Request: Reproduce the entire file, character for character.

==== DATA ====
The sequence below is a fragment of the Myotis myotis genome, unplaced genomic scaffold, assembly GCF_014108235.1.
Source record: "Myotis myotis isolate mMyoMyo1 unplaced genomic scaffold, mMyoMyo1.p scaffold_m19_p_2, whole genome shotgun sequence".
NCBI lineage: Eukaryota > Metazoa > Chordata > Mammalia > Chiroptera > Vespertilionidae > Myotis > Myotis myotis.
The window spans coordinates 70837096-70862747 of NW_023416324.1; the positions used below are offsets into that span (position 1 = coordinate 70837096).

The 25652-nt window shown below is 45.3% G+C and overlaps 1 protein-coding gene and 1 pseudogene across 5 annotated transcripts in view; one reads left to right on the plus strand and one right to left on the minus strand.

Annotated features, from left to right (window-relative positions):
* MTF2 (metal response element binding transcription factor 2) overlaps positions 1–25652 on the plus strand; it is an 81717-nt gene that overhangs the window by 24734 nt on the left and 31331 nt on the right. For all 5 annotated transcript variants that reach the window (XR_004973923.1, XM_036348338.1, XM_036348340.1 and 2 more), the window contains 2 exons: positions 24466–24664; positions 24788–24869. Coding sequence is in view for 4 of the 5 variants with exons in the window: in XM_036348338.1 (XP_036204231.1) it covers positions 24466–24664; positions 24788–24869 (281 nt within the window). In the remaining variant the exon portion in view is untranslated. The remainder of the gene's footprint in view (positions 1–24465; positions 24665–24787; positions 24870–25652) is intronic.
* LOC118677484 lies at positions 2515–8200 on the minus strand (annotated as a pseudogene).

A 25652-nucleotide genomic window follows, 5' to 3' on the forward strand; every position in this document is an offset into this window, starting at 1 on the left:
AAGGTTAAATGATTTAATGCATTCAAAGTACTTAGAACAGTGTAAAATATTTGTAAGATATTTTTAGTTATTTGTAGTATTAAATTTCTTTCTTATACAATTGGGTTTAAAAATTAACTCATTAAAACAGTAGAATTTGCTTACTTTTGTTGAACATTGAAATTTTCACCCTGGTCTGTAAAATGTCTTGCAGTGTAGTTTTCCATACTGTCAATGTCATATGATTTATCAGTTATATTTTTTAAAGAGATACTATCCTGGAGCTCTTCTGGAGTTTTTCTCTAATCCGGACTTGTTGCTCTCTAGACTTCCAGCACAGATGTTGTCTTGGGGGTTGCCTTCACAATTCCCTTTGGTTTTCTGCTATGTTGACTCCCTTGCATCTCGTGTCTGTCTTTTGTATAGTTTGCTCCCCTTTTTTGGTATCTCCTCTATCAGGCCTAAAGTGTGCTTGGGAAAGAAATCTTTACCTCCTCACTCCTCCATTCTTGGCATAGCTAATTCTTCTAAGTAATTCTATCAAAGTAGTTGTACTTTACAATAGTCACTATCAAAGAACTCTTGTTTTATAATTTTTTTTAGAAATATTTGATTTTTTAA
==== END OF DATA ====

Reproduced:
The sequence below is a fragment of the Myotis myotis genome, unplaced genomic scaffold, assembly GCF_014108235.1.
Source record: "Myotis myotis isolate mMyoMyo1 unplaced genomic scaffold, mMyoMyo1.p scaffold_m19_p_2, whole genome shotgun sequence".
NCBI lineage: Eukaryota > Metazoa > Chordata > Mammalia > Chiroptera > Vespertilionidae > Myotis > Myotis myotis.
The window spans coordinates 70837096-70862747 of NW_023416324.1; the positions used below are offsets into that span (position 1 = coordinate 70837096).

The 25652-nt window shown below is 45.3% G+C and overlaps 1 protein-coding gene and 1 pseudogene across 5 annotated transcripts in view; one reads left to right on the plus strand and one right to left on the minus strand.

Annotated features, from left to right (window-relative positions):
* MTF2 (metal response element binding transcription factor 2) overlaps positions 1–25652 on the plus strand; it is an 81717-nt gene that overhangs the window by 24734 nt on the left and 31331 nt on the right. For all 5 annotated transcript variants that reach the window (XR_004973923.1, XM_036348338.1, XM_036348340.1 and 2 more), the window contains 2 exons: positions 24466–24664; positions 24788–24869. Coding sequence is in view for 4 of the 5 variants with exons in the window: in XM_036348338.1 (XP_036204231.1) it covers positions 24466–24664; positions 24788–24869 (281 nt within the window). In the remaining variant the exon portion in view is untranslated. The remainder of the gene's footprint in view (positions 1–24465; positions 24665–24787; positions 24870–25652) is intronic.
* LOC118677484 lies at positions 2515–8200 on the minus strand (annotated as a pseudogene).

A 25652-nucleotide genomic window follows, 5' to 3' on the forward strand; every position in this document is an offset into this window, starting at 1 on the left:
AAGGTTAAATGATTTAATGCATTCAAAGTACTTAGAACAGTGTAAAATATTTGTAAGATATTTTTAGTTATTTGTAGTATTAAATTTCTTTCTTATACAATTGGGTTTAAAAATTAACTCATTAAAACAGTAGAATTTGCTTACTTTTGTTGAACATTGAAATTTTCACCCTGGTCTGTAAAATGTCTTGCAGTGTAGTTTTCCATACTGTCAATGTCATATGATTTATCAGTTATATTTTTTAAAGAGATACTATCCTGGAGCTCTTCTGGAGTTTTTCTCTAATCCGGACTTGTTGCTCTCTAGACTTCCAGCACAGATGTTGTCTTGGGGGTTGCCTTCACAATTCCCTTTGGTTTTCTGCTATGTTGACTCCCTTGCATCTCGTGTCTGTCTTTTGTATAGTTTGCTCCCCTTTTTTGGTATCTCCTCTATCAGGCCTAAAGTGTGCTTGGGAAAGAAATCTTTACCTCCTCACTCCTCCATTCTTGGCATAGCTAATTCTTCTAAGTAATTCTATCAAAGTAGTTGTACTTTACAATAGTCACTATCAAAGAACTCTTGTTTTATAATTTTTTTTAGAAATATTTGATTTTTTAA